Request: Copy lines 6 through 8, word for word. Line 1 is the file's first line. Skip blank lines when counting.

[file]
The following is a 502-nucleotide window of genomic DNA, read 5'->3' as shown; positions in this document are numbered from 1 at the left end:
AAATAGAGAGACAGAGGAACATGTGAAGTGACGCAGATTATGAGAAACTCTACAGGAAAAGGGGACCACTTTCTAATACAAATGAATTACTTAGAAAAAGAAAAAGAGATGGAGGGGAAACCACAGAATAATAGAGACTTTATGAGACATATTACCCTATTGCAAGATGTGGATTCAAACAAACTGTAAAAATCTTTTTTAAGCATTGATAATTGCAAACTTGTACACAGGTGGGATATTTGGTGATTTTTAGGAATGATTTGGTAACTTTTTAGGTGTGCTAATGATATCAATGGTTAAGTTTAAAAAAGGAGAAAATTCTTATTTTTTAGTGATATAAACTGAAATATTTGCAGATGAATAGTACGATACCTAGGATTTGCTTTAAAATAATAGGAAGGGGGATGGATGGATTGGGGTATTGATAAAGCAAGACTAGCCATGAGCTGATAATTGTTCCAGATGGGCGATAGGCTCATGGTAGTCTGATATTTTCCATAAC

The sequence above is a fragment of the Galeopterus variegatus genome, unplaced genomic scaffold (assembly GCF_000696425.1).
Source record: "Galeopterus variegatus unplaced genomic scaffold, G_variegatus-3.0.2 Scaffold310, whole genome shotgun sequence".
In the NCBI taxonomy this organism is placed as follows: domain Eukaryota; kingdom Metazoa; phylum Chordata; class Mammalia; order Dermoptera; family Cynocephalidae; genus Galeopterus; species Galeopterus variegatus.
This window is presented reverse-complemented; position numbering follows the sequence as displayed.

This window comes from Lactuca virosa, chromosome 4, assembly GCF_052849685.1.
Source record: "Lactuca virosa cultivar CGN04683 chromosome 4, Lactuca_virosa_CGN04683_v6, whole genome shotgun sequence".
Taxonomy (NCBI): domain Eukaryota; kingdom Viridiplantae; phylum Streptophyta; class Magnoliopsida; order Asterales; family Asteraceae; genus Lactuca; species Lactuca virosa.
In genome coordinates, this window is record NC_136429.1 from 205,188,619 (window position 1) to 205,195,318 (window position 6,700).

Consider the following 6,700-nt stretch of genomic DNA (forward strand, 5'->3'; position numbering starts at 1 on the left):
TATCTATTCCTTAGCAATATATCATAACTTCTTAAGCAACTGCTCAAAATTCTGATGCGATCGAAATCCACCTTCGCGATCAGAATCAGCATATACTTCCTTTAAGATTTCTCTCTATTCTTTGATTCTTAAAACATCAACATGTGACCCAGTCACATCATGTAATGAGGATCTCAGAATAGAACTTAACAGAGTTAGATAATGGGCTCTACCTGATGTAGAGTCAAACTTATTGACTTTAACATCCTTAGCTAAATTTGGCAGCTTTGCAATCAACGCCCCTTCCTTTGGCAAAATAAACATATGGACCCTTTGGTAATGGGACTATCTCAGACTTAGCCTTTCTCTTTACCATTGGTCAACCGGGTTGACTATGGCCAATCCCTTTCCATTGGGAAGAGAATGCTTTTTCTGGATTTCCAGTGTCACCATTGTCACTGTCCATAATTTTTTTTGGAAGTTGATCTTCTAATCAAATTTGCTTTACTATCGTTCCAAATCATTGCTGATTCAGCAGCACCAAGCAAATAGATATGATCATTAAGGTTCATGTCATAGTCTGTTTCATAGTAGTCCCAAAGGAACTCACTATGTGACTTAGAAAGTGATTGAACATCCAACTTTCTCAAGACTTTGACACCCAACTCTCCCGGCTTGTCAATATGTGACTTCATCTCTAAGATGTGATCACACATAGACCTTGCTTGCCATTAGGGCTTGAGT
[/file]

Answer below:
This window is presented reverse-complemented; position numbering follows the sequence as displayed.

This window comes from Lactuca virosa, chromosome 4, assembly GCF_052849685.1.
Source record: "Lactuca virosa cultivar CGN04683 chromosome 4, Lactuca_virosa_CGN04683_v6, whole genome shotgun sequence".